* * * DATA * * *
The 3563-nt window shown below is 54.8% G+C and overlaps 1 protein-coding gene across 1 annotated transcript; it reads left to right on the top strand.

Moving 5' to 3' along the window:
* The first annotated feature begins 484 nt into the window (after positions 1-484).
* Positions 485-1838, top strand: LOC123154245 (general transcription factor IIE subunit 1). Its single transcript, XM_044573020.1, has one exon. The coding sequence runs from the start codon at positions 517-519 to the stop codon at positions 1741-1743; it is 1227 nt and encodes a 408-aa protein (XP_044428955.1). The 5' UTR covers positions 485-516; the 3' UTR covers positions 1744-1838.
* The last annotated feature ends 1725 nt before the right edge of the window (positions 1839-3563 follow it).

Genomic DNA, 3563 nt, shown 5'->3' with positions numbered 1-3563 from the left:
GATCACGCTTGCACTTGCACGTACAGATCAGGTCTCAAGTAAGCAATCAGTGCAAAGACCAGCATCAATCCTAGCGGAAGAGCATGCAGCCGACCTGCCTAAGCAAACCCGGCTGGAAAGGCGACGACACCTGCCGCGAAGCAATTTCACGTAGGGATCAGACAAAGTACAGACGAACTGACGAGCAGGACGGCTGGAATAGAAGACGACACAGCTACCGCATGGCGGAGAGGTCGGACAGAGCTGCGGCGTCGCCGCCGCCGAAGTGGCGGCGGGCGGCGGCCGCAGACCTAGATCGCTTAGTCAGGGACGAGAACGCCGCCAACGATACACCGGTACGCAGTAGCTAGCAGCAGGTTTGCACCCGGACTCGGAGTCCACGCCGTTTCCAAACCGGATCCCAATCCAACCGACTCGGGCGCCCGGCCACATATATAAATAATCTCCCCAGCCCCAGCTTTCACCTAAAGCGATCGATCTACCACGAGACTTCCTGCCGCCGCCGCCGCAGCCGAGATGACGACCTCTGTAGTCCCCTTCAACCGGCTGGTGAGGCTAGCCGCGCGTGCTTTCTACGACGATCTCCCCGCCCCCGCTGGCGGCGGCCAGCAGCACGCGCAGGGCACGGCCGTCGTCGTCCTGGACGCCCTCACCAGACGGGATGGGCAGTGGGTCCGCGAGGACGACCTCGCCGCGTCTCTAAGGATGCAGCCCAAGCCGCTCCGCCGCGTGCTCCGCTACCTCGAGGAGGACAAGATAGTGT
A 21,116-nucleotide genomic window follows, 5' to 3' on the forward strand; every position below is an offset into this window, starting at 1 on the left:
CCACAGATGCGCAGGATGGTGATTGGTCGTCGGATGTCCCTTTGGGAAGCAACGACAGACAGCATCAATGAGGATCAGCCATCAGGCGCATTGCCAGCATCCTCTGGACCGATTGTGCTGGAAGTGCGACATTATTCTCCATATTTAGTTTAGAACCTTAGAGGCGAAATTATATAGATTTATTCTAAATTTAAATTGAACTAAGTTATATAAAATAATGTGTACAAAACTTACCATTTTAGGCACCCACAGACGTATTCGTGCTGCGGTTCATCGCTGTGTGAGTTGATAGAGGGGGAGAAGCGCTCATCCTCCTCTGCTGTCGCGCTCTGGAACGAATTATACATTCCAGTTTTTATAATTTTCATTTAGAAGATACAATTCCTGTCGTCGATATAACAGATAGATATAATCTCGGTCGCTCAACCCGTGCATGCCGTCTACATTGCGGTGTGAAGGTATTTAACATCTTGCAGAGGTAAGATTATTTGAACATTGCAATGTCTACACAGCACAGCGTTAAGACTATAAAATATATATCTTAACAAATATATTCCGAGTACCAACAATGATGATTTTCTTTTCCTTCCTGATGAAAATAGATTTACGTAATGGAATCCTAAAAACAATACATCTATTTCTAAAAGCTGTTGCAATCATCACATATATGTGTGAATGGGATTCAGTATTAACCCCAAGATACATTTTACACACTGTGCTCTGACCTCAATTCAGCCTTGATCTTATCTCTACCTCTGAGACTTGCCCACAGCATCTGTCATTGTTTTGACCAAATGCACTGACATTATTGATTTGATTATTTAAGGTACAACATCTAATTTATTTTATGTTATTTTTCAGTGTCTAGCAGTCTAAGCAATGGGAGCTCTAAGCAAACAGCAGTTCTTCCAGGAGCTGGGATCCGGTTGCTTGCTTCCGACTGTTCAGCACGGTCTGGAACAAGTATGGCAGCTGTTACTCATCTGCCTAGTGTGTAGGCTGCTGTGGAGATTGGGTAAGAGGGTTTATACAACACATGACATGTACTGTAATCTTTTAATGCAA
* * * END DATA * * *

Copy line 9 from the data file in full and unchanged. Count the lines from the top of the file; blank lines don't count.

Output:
CCACAGATGCGCAGGATGGTGATTGGTCGTCGGATGTCCCTTTGGGAAGCAACGACAGACAGCATCAATGAGGATCAGCCATCAGGCGCATTGCCAGCATCCTCTGGACCGATTGTGCTGGAAGTGCGACATTATTCTCCATATTTAGTTTAGAACCTTAGAGGCGAAATTATATAGATTTATTCTAAATTTAAATTGAACTAAGTTATATAAAATAATGTGTACAAAACTTACCATTTTAGGCACCCACAGACGTATTCGTGCTGCGGTTCATCGCTGTGTGAGTTGATAGAGGGGGAGAAGCGCTCATCCTCCTCTGCTGTCGCGCTCTGGAACGAATTATACATTCCAGTTTTTATAATTTTCATTTAGAAGATACAATTCCTGTCGTCGATATAACAGATAGATATAATCTCGGTCGCTCAACCCGTGCATGCCGTCTACATTGCGGTGTGAAGGTATTTAACATCTTGCAGAGGTAAGATTATTTGAACATTGCAATGTCTACACAGCACAGCGTTAAGACTATAAAATATATATCTTAACAAATATATTCCGAGTACCAACAATGATGATTTTCTTTTCCTTCCTGATGAAAATAGATTTACGTAATGGAATCCTAAAAACAATACATCTATTTCTAAAAGCTGTTGCAATCATCACATATATGTGTGAATGGGATTCAGTATTAACCCCAAGATACATTTTACACACTGTGCTCTGACCTCAATTCAGCCTTGATCTTATCTCTACCTCTGAGACTTGCCCACAGCATCTGTCATTGTTTTGACCAAATGCACTGACATTATTGATTTGATTATTTAAGGTACAACATCTAATTTATTTTATGTTATTTTTCAGTGTCTAGCAGTCTAAGCAATGGGAGCTCTAAGCAAACAGCAGTTCTTCCAGGAGCTGGGATCCGGTTGCTTGCTTCCGACTGTTCAGCACGGTCTGGAACAAGTATGGCAGCTGTTACTCATCTGCCTAGTGTGTAGGCTGCTGTGGAGATTGGGTAAGAGGGTTTATACAACACATGACATGTACTGTAATCTTTTAATGCAA